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Level: Intermediate
Objectives: To speak as much as possible about crime

To practice using crime-related vocabulary correctly

To talk about what someone were doing using the past continuous

To practice making persuasive arguments to support opinions
Materials: Crime Dialogue

Past Continuous

Crime Laminates

Background: Crime happens everywhere. Everyone will have something to say about it, and its highly
applicable for stimulating discussion. In China, there is a comparatively lower rate of crime
than in most other countries. Capital punishment is much more common than in other
countries. Many people feel that China is a safe country, though Chinese peoples fear of
crime is relatively high. Corruption, especially in government, seems to grow exponentially
every year. As would be indicated by the widespread use of detector machines,
counterfeiting is a severe problem. Thievery is also very common, which is why people
often keep their bags in front of themselves in crowded places. On the other hand, gun
control is very strict, so gun-related crime rates are quite low. Some Chinese might be
worried about traveling to a country such as the U.S., where gun-crime occurs more often.

Warm-Up: Ask the students about things they know to be crimes. If a word seems new to some of the
(5 min)
students, write it on the board and ask the other students to explain.

Write the following words/phrases on the board and elicit their meanings from the
(5 min)
students: commit crime, witness, criminal, steal, rob, thief, kill, murder, drug, legal, illegal,
enforce, punishment, jail, prison, report, counterfeit, corruption, victim

Dialogue: Read the Crime Dialogue together as a class. Have all the students take turns reading one
(15 min)
line at a time. Check their pronunciation as you go through and correct them if necessary.

Go over the new words and try to elicit their meanings from students that already know.

Ask the students questions to confirm their understanding of the dialogue.

Grammar: Hand out the Past Continuous sheets and read it together as a class. Ask the students
(10 min)
questions that will elicit a response that uses the past continuous to ensure their

understanding, e.g. What were you doing?

1. Place the Crime Laminates onto the table for all of the students to see. Go through
(20 min)
pictures 1 through 10 and ask them if they know what the crimes in each of the pictures are
called. Which crime do they think is the worst? Which do they think is the least worst? Ask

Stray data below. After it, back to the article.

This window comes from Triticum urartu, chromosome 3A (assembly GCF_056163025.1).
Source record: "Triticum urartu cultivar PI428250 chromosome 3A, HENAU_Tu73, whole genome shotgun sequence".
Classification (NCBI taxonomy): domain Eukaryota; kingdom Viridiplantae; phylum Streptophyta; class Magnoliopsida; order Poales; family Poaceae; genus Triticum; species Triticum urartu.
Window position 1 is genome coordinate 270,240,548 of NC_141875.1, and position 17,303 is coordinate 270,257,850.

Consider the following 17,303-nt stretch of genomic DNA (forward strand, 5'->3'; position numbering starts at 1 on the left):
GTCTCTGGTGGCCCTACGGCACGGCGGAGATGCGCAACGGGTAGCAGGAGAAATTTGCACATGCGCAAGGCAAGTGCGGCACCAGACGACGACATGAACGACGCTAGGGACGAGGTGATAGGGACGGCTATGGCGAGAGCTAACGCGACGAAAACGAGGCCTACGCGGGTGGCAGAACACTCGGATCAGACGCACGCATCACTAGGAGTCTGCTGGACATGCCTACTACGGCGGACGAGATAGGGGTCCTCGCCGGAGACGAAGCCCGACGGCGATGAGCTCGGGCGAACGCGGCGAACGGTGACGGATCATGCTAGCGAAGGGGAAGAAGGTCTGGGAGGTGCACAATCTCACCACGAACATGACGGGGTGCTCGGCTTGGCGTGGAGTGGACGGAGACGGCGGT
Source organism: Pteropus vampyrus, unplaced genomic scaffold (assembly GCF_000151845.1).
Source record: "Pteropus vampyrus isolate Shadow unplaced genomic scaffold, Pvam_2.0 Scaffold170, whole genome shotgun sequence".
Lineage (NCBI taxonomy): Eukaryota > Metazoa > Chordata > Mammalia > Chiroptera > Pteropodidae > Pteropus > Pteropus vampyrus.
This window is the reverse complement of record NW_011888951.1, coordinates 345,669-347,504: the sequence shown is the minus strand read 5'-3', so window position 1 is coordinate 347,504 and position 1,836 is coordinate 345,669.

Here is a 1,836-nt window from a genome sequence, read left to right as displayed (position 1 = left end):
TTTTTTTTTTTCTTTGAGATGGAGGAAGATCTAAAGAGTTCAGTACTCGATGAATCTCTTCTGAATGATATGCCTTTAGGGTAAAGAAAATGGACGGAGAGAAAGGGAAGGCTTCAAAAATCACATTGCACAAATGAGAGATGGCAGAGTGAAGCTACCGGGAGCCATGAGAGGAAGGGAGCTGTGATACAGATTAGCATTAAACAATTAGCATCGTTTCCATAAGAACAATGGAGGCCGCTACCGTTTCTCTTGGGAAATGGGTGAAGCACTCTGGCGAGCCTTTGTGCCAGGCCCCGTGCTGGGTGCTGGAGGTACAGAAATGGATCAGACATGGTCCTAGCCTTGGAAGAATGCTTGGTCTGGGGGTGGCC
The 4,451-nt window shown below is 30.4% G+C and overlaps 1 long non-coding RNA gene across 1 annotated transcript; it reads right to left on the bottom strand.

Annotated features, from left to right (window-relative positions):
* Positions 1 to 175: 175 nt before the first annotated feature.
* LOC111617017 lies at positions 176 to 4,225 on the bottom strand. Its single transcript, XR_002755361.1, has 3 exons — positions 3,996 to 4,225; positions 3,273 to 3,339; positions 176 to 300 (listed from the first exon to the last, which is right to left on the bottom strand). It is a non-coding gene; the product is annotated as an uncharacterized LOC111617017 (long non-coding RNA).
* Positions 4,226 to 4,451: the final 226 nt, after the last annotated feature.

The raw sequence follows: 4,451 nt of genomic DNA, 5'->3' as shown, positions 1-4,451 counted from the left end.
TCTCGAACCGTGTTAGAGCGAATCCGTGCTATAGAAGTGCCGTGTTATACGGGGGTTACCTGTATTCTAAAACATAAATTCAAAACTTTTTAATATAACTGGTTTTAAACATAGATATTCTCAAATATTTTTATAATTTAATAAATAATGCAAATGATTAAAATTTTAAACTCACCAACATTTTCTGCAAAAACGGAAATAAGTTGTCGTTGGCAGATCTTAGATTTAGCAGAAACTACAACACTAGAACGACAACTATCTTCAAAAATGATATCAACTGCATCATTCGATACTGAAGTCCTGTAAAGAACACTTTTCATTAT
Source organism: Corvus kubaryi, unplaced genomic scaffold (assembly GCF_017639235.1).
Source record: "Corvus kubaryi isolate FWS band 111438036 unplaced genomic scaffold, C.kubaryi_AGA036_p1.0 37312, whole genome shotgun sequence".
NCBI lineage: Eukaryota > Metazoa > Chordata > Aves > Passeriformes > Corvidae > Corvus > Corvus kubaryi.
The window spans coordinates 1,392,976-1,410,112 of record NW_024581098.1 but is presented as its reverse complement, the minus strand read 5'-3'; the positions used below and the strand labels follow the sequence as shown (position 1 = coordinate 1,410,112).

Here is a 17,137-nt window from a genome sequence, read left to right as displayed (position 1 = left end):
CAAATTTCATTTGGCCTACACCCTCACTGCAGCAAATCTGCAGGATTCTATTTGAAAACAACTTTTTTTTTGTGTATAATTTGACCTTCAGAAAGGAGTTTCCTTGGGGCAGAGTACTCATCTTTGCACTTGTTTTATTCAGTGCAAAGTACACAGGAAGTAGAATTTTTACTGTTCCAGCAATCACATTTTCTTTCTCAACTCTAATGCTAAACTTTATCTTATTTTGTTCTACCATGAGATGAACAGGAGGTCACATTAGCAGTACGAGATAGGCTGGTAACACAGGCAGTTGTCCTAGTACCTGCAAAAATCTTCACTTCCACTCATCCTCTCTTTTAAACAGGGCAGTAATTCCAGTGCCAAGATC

the students to argue for why they think particular crime is the worst/least worst.
2. Next, ask the students to rank all of the crimes from worst to least worst. Prompt them to
debate over which crime deserves which spot on list. Continue until they are able to agree
on a list.
3. Next, what is the punishment for each of these crimes? Do you think it is a suitable
punishment? If not, what would be a better punishment?
1. Pickpocketing
2. Counterfeiting
3. Corruption
4. Armed robbery
5. Drug dealing
6. Mugging
7. Arms dealing
8. Drunk driving
9. Kidnapping
10. Assault

(20 min)

(5 min)

Write the following questions on the board and put the students into pairs to discuss each
question. Walk around the room listening to each pair, and give corrective coaching when
needed. Take note of which questions provide the most stimulating discussion. If some of
the students are moving too quickly through the questions, jump in to ask them some
follow-up questions to slow them down. When each pair is finished, bring the class back
together and re-ask students the questions that gave the most interesting answers.
1. What are some of the most common crimes China? Is it the same in other countries?
2. Why do people commit crimes? What is something that would cause you to commit a
3. Have you ever witnessed a crime? When? What did you do? If youve never witnessed a
crime, what would you do if you did?
4. What are some things that are illegal, but not enforced? Why are they not enforced?
5. What are some things that should be illegal, but are not? Why arent they illegal?
6. If your friend or someone in your family committed a crime, what would you do? Would

you report them to the police? Why or why not?
7. What are some things you can do to avoid being a victim of certain crimes, e.g.
pickpocketing? Are you afraid of being a victim of a crime?
8. Do you think capital punishment is a good idea? Do you think that it helps reduce crime?
9. What do you think about the police and prisons in China? Do you know any differences
between Chinas prisons and other countries?
Take the last few minutes of class to check the students comprehension of new words.
Point to the new words youve written on the board and ask the students what they mean.
If theyve forgotten, give them hints to elicit the correct response.